“At this time, there has been no impact to our operations from these two aircraft waiting for certificates; however, if the shutdown continues more aircraft may be impacted.” the spokesman stated on January 16, 2019, echoing the fears expressed by other major U.S. carriers. United’s CEO Oscar Munoz himself has now spoken out saying the airline is “worried” about the prolonged government shutdown, despite the impact on the carrier being not “significant” as of yet, CNBC reports.

The Chicago-based carrier has a total of 136 MAX family planes (models 9 and 10) on order. Having taken delivery of its first MAX in April 2018, the carrier said it expected to have 10 737 MAX aircraft in its fleet by the end of that year.

Also in April of last year, United signed an agreement to purchase 20 used A319-100s to cover for short-term fleet needs. These aircraft are scheduled to be delivered in 2020 and 2021, although the carrier has not disclosed the planes’ source. United currently operates 71 A319 aircraft, as Airbus orders and deliveries book indicates.

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United is looking to acquire 30 to 40 used narrow-body Airbus SE jets, seeking an economical way to bolster short-distance services and peak capacity.
 

Delta Air Lines

Delta Air Lines is also awaiting FAA certification of new aircraft, although the carrier has not disclosed much on the topic. According to CNBC, the U.S. no. 2 airline had scheduled a January 31, 2019, launch of its brand-new Airbus A220 and is now probably biting nails to see the FAA’s services restored as soon as possible. So far, the carrier has taken delivery of four A220-100s, the first one (N101DU) just at the end of October 2018.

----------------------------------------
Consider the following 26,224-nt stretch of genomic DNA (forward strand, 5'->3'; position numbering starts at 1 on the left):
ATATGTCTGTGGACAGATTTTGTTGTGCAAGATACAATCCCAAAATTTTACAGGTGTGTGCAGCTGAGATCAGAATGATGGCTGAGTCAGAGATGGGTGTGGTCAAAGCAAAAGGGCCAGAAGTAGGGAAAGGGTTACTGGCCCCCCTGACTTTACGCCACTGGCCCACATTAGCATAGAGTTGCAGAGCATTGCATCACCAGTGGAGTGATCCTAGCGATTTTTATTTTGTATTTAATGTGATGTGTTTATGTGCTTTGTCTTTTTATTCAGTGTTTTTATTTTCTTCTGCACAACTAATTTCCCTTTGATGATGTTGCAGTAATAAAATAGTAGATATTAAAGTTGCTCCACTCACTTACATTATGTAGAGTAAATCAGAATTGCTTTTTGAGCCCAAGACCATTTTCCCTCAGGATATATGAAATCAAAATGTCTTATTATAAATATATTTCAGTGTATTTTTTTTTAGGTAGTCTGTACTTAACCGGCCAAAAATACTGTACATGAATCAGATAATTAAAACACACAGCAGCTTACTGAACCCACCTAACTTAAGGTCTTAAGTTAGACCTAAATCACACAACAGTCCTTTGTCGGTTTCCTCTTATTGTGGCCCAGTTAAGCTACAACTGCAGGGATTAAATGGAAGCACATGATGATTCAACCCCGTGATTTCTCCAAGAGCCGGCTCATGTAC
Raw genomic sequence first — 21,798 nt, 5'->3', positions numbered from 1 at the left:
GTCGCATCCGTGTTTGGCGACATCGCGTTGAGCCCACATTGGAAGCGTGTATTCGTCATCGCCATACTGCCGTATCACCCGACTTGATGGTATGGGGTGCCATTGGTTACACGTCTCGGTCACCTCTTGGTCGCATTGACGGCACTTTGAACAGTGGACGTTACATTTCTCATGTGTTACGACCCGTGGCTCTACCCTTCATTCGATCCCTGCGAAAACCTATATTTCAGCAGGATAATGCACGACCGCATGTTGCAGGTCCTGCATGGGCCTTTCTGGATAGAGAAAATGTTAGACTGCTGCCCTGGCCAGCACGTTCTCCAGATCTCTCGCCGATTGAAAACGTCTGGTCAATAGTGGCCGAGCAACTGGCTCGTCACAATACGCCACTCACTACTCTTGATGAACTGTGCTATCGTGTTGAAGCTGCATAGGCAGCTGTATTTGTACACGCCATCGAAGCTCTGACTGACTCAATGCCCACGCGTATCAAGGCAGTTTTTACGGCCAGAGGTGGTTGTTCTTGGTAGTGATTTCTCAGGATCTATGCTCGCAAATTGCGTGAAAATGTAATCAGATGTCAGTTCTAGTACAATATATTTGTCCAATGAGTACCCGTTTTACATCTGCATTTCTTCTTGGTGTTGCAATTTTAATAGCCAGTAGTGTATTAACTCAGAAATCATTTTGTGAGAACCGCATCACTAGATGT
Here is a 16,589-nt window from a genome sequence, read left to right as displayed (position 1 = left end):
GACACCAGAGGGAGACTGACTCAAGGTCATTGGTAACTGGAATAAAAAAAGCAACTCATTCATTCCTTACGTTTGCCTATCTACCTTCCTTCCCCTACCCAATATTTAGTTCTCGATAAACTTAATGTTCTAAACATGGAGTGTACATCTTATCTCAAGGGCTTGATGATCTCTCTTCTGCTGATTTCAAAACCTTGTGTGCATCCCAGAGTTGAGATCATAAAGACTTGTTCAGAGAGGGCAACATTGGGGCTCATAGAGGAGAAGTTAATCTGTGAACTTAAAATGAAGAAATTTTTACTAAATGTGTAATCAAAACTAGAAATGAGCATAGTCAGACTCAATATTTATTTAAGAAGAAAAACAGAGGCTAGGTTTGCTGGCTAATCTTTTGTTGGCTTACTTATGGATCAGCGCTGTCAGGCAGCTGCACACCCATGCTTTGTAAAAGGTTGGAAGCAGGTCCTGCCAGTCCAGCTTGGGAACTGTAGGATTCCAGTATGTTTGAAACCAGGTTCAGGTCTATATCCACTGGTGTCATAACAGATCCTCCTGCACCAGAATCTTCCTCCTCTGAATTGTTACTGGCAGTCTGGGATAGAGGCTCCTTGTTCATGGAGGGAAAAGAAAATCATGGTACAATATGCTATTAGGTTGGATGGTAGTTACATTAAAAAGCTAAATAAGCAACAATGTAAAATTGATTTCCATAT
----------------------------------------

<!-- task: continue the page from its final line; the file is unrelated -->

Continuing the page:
The fears were confirmed by Delta’s CEO Ed Bastian who told industry analysts and reporters on its fourth quarter 2018 earnings call on January 15, 2019, that the debut date of its A220 will likely be “pushed back” as the certifications of new aircraft types cannot be completed amid the government shutdown, the Business Insider reported.

"Delta continues to monitor the situation and will work with the FAA to ensure that the A220 is fully certified when it enters our fleet," spokeswoman for the airline told AeroTime on January 17, 2019.

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Delta Air Lines’ first A220-100 made its first flight from/to Mirabel airport, Québec, Airbus announced in a statement on October 6, 2018. The aircraft was crewed by the programme test pilots, who, during 2 hours and 53 minutes flight, checked  main systems.
 

But that is not the only fleet milestone facing delay of entry into service. According to Delta’s COO Gil West, speaking during the earnings call, the certification of Delta’s incoming fleet of A330-900neo widebodies could also be affected. The Atlanta-based carrier has ordered 35 of these aircraft that are expected to be delivered later this year, making Delta the first U.S. airline to operate the A330-900neo. It also has an order for 100 A321neos for its narrowbody fleet renewal, deliveries of which are set to begin in 2020.